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Clear, but Not Too Clear

The White House spinners are hitting the airwaves and filling news columns as background sources to explain the president’s upcoming health-care speech. He’s going to “draw lines in the sand” but not threaten vetoes. He’s going to be very positive about the public option but not say it’s essential. Lots of ideas are still on the table. But people will “know where he stands.” Well, not if he gives us double-talk like this. The problem, it seems, is that the president and his spin squad don’t know what they want — or what they can get. So they are vamping.

That’s fine for the Sunday talk shows, but the president — who’s given dozens and dozens of speeches, press conferences, and interviews and conducted more dog-and-pony shows than we can count on his views on health care — runs the risk of, once again, leaving Americans bewildered as to what he wants. He’s still going to bend the cost curve — or are we going spend a trillion or more? Are we going to have a public option or not? Does he want Medicare slashed or not? These are straightforward questions, but if his aides are any indication, he’s not ready to give us direct answers. And of course he can’t — since he doesn’t know what he can get out of Congress. Dana Perino doesn’t think much of all this either, commenting:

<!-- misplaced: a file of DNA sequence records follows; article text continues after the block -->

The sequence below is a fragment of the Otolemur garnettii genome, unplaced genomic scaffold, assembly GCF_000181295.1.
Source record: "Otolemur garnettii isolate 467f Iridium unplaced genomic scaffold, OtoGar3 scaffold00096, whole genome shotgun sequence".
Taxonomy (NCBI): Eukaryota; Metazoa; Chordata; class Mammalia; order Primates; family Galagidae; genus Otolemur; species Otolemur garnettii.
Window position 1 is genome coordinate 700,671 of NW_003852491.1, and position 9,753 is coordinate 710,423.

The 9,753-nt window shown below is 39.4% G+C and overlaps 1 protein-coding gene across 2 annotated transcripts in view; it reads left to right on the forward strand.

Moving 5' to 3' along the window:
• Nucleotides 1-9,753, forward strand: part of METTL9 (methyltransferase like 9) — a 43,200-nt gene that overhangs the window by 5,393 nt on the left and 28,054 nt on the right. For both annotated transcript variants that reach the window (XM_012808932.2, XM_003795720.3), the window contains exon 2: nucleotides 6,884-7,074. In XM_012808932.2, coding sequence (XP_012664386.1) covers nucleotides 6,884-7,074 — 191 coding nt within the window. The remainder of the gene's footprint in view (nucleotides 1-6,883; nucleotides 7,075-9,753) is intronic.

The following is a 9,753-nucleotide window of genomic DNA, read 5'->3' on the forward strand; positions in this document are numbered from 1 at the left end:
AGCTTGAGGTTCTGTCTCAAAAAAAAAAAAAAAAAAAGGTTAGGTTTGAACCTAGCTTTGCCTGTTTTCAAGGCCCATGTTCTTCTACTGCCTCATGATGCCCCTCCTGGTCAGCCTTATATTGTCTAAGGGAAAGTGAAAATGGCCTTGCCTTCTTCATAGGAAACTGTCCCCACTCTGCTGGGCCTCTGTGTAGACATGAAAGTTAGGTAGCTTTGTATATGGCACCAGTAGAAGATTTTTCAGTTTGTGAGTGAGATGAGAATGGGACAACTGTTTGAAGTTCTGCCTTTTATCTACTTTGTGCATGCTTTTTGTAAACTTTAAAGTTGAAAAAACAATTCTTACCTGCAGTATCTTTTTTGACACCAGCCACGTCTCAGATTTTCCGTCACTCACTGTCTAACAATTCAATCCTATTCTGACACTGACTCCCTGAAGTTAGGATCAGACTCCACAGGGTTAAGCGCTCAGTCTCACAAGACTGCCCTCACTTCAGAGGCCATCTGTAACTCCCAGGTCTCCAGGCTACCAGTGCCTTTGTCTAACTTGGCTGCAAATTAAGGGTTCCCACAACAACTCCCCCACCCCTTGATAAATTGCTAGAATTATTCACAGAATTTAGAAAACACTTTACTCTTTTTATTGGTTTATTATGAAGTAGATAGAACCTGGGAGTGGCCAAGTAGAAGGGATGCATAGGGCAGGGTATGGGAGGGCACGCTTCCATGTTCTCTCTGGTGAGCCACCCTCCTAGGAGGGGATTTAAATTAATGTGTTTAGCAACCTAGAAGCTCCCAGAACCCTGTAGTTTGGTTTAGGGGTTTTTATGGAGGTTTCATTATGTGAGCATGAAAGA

I follow this issue every day and still I’m confused — no wonder Americans can’t get behind the president’s healthcare reform when apparently even the White House is still trying to figure out what the President is for.

I am puzzled by the strategy to call a Joint Session of Congress, which should be a pivotal, final moment before the big show, and then participating in articles where they admit they’re still hashing all of it out, and not just on which adjectives to use, but on the policy issues, in particular whether a public option is in or out.

This raises the question: why is Obama giving a speech now? Well, he’s panicked about his political standing and desperate to change the media narrative. So he returns to his crutch — a big-time event, a campaign-style gambit like the Philadelphia race speech. But this is governing, not campaigning. And to govern means to choose — what goals to pursue, what allies to offend, what risks to take, and what political capital to use up. If he’s going to save his agenda, he better figure that all out by the time he steps to the podium.



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